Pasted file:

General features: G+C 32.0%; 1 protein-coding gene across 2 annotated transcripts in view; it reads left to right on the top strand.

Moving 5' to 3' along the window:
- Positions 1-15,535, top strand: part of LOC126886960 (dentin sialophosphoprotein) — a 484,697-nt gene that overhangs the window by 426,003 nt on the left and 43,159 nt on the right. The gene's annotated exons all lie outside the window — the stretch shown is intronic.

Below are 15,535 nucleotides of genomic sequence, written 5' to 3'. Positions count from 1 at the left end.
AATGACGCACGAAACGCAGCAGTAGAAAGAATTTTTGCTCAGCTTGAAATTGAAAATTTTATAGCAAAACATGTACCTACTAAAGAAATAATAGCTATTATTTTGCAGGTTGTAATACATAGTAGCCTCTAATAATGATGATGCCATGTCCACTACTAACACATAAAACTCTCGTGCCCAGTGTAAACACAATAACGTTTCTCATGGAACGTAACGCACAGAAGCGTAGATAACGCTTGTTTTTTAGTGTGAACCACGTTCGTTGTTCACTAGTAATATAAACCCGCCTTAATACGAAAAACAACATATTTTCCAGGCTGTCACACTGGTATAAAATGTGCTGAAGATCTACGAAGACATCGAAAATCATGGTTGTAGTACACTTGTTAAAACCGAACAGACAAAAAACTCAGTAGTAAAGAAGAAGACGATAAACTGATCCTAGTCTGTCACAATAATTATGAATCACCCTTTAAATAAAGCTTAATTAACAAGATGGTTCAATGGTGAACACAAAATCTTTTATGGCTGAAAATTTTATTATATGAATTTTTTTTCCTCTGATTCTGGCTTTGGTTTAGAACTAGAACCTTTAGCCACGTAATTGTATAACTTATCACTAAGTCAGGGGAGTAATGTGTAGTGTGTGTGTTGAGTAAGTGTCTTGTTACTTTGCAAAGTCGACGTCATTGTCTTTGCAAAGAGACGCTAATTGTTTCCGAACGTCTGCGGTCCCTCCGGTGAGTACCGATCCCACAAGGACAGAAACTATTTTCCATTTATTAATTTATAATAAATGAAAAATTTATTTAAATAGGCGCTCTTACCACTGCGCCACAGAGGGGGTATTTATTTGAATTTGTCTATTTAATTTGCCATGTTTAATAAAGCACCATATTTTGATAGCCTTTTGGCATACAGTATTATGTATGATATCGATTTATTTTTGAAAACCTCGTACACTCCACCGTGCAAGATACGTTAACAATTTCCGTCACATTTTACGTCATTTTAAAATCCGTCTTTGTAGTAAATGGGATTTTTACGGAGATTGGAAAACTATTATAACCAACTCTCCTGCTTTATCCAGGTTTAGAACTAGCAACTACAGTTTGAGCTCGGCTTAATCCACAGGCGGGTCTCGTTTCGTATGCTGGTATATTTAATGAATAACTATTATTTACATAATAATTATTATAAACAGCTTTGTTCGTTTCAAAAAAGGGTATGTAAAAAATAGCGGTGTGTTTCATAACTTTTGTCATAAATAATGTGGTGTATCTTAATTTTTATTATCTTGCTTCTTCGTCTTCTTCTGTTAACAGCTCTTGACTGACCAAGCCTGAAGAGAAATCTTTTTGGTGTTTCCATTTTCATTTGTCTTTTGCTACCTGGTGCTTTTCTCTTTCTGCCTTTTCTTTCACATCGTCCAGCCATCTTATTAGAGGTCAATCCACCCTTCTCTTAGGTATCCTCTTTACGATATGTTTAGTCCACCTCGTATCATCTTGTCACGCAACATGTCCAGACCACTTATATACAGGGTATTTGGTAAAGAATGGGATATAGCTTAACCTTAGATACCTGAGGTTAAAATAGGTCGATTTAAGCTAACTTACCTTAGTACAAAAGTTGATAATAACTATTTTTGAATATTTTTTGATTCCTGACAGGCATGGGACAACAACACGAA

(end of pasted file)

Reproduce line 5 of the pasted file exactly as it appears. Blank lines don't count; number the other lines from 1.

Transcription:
AATGACGCACGAAACGCAGCAGTAGAAAGAATTTTTGCTCAGCTTGAAATTGAAAATTTTATAGCAAAACATGTACCTACTAAAGAAATAATAGCTATTATTTTGCAGGTTGTAATACATAGTAGCCTCTAATAATGATGATGCCATGTCCACTACTAACACATAAAACTCTCGTGCCCAGTGTAAACACAATAACGTTTCTCATGGAACGTAACGCACAGAAGCGTAGATAACGCTTGTTTTTTAGTGTGAACCACGTTCGTTGTTCACTAGTAATATAAACCCGCCTTAATACGAAAAACAACATATTTTCCAGGCTGTCACACTGGTATAAAATGTGCTGAAGATCTACGAAGACATCGAAAATCATGGTTGTAGTACACTTGTTAAAACCGAACAGACAAAAAACTCAGTAGTAAAGAAGAAGACGATAAACTGATCCTAGTCTGTCACAATAATTATGAATCACCCTTTAAATAAAGCTTAATTAACAAGATGGTTCAATGGTGAACACAAAATCTTTTATGGCTGAAAATTTTATTATATGAATTTTTTTTCCTCTGATTCTGGCTTTGGTTTAGAACTAGAACCTTTAGCCACGTAATTGTATAACTTATCACTAAGTCAGGGGAGTAATGTGTAGTGTGTGTGTTGAGTAAGTGTCTTGTTACTTTGCAAAGTCGACGTCATTGTCTTTGCAAAGAGACGCTAATTGTTTCCGAACGTCTGCGGTCCCTCCGGTGAGTACCGATCCCACAAGGACAGAAACTATTTTCCATTTATTAATTTATAATAAATGAAAAATTTATTTAAATAGGCGCTCTTACCACTGCGCCACAGAGGGGGTATTTATTTGAATTTGTCTATTTAATTTGCCATGTTTAATAAAGCACCATATTTTGATAGCCTTTTGGCATACAGTATTATGTATGATATCGATTTATTTTTGAAAACCTCGTACACTCCACCGTGCAAGATACGTTAACAATTTCCGTCACATTTTACGTCATTTTAAAATCCGTCTTTGTAGTAAATGGGATTTTTACGGAGATTGGAAAACTATTATAACCAACTCTCCTGCTTTATCCAGGTTTAGAACTAGCAACTACAGTTTGAGCTCGGCTTAATCCACAGGCGGGTCTCGTTTCGTATGCTGGTATATTTAATGAATAACTATTATTTACATAATAATTATTATAAACAGCTTTGTTCGTTTCAAAAAAGGGTATGTAAAAAATAGCGGTGTGTTTCATAACTTTTGTCATAAATAATGTGGTGTATCTTAATTTTTATTATCTTGCTTCTTCGTCTTCTTCTGTTAACAGCTCTTGACTGACCAAGCCTGAAGAGAAATCTTTTTGGTGTTTCCATTTTCATTTGTCTTTTGCTACCTGGTGCTTTTCTCTTTCTGCCTTTTCTTTCACATCGTCCAGCCATCTTATTAGAGGTCAATCCACCCTTCTCTTAGGTATCCTCTTTACGATATGTTTAGTCCACCTCGTATCATCTTGTCACGCAACATGTCCAGACCACTTATATACAGGGTATTTGGTAAAGAATGGGATATAGCTTAACCTTAGATACCTGAGGTTAAAATAGGTCGATTTAAGCTAACTTACCTTAGTACAAAAGTTGATAATAACTATTTTTGAATATTTTTTGATTCCTGACAGGCATGGGACAACAACACGAA